August Basson also shared a techniquethat can be used for planting small seeds in a no-till situation. “We stick small seed crops to a piece of newspaper with white wood glue. You can do this in a strip or on little pieces. Then you take this and stick it into a little slot in the soil. It works great. The glue dissolves and seeds germinate.
“This was developed by a school girl somewhere in South Africa. I wish I had her contact details.
* Cut a strip of newspaper 1.5 to 2 cm wide. [Editor: If newspaper is not available, one might substitute dried leaves, perhaps of banana.]
* Take wood glue (white) that will dissolve in water. Put a small drop in the middle of the strip of paper with a nail, piece of wood or the spout of the glue bottle. [Editor: You could try to make your own glue (paste) by heating refined wheat flour in water.]
* Space the drops of glue as far apart as you would like to plant the seeds. For example carrots need to be spaced every 4 fingers (or 6 cm) apart.
* Put one seed on each drop of glue and leave it to dry.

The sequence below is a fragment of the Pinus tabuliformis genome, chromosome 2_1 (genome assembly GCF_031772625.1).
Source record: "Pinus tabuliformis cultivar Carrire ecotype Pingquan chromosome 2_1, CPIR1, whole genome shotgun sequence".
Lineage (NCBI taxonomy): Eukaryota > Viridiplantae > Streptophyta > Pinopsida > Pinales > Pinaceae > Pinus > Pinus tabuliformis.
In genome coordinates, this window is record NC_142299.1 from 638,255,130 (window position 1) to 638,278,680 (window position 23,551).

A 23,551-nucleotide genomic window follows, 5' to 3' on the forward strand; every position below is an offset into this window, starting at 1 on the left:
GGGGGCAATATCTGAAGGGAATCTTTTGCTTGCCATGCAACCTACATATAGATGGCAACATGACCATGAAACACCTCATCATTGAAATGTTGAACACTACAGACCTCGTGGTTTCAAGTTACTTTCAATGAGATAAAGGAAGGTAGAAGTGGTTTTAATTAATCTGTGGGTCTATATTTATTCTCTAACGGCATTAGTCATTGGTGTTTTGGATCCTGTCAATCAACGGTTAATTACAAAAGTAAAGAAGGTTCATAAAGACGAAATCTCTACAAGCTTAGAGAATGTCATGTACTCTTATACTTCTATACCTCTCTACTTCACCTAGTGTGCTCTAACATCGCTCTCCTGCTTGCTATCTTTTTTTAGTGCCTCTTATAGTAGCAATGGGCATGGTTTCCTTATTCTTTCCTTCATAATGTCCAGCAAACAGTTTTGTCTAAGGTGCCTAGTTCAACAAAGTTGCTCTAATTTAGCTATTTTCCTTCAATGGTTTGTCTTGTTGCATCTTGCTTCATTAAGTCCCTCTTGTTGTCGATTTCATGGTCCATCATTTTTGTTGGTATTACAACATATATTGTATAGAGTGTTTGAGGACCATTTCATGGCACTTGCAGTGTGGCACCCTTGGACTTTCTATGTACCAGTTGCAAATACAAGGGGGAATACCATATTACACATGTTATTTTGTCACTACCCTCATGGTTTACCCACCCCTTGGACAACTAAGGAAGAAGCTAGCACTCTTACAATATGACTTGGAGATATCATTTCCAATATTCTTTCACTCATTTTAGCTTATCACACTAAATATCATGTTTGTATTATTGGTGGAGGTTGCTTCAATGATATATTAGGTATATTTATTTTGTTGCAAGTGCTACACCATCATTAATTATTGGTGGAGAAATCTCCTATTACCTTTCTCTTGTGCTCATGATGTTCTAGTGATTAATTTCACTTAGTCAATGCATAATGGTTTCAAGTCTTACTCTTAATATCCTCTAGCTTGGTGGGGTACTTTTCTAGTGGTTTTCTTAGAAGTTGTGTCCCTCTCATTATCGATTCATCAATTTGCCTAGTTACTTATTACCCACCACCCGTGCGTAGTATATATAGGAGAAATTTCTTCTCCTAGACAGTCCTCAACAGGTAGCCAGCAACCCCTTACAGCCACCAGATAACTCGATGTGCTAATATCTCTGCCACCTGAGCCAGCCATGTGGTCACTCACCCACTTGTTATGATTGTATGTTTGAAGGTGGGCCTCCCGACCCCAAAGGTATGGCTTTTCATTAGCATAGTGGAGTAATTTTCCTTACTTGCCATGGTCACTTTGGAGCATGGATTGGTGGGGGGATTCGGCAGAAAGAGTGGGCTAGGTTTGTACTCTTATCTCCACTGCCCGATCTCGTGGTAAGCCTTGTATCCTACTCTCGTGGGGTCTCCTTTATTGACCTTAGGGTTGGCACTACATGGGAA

* When dry, you can roll up the piece of paper and store it for months before you need to plant it. The amazing thing is each seed germinates and you do not lose 90% of your carrot seeds.
* You do not need to dig up the soil. Use your no-till method and just open a small slot in the soil with a spade. Slide the piece of paper into the slot and close it up. Leave a small piece of the paper above the soil. This will help to know where to water the seeds. The paper must be planted vertically in the soil.
* Any small seed crops can be planted this way.
*With crops like tomatoes and cabbage you can cut the paper in 3 cm pieces. Put the seed in the middle and just plant this small piece of paper in the right spot in the soil, water it and see what happens.
* Every seed counts. People with little money do not have money to buy lots of seeds. In one small packet of carrots there are 1000 seeds. Each one can germinate in this way.
* The planting depth can be determined and very accurately followed.
* You see the top of the paper and can see where to water the planted seeds
.” [Ed: My one concern is that the paper sticking up out of the soil could act as a wick to dry out the seed.]
ECHO Staff 2008. Tips for Planting Small Seeds. ECHO Development Notes no. 99